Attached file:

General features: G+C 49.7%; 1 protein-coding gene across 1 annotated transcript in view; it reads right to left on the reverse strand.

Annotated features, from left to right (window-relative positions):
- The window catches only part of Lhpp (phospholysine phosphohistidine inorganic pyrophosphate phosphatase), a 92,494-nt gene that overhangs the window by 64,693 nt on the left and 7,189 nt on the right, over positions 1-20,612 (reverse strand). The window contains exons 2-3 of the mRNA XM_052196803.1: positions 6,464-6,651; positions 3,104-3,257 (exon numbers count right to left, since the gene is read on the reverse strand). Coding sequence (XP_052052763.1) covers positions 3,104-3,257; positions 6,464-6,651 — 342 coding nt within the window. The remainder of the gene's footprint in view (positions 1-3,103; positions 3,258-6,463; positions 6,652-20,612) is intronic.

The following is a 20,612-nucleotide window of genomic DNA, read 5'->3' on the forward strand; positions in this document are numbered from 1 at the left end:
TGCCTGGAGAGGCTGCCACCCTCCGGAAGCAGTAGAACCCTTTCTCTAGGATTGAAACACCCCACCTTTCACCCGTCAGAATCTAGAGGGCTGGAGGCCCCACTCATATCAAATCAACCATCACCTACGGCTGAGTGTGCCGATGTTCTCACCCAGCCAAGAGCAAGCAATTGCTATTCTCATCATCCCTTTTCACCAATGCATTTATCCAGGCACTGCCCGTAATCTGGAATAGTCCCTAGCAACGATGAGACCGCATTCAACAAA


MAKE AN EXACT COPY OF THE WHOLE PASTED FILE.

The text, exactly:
General features: G+C 49.7%; 1 protein-coding gene across 1 annotated transcript in view; it reads right to left on the reverse strand.

Annotated features, from left to right (window-relative positions):
- The window catches only part of Lhpp (phospholysine phosphohistidine inorganic pyrophosphate phosphatase), a 92,494-nt gene that overhangs the window by 64,693 nt on the left and 7,189 nt on the right, over positions 1-20,612 (reverse strand). The window contains exons 2-3 of the mRNA XM_052196803.1: positions 6,464-6,651; positions 3,104-3,257 (exon numbers count right to left, since the gene is read on the reverse strand). Coding sequence (XP_052052763.1) covers positions 3,104-3,257; positions 6,464-6,651 — 342 coding nt within the window. The remainder of the gene's footprint in view (positions 1-3,103; positions 3,258-6,463; positions 6,652-20,612) is intronic.

The following is a 20,612-nucleotide window of genomic DNA, read 5'->3' on the forward strand; positions in this document are numbered from 1 at the left end:
TGCCTGGAGAGGCTGCCACCCTCCGGAAGCAGTAGAACCCTTTCTCTAGGATTGAAACACCCCACCTTTCACCCGTCAGAATCTAGAGGGCTGGAGGCCCCACTCATATCAAATCAACCATCACCTACGGCTGAGTGTGCCGATGTTCTCACCCAGCCAAGAGCAAGCAATTGCTATTCTCATCATCCCTTTTCACCAATGCATTTATCCAGGCACTGCCCGTAATCTGGAATAGTCCCTAGCAACGATGAGACCGCATTCAACAAA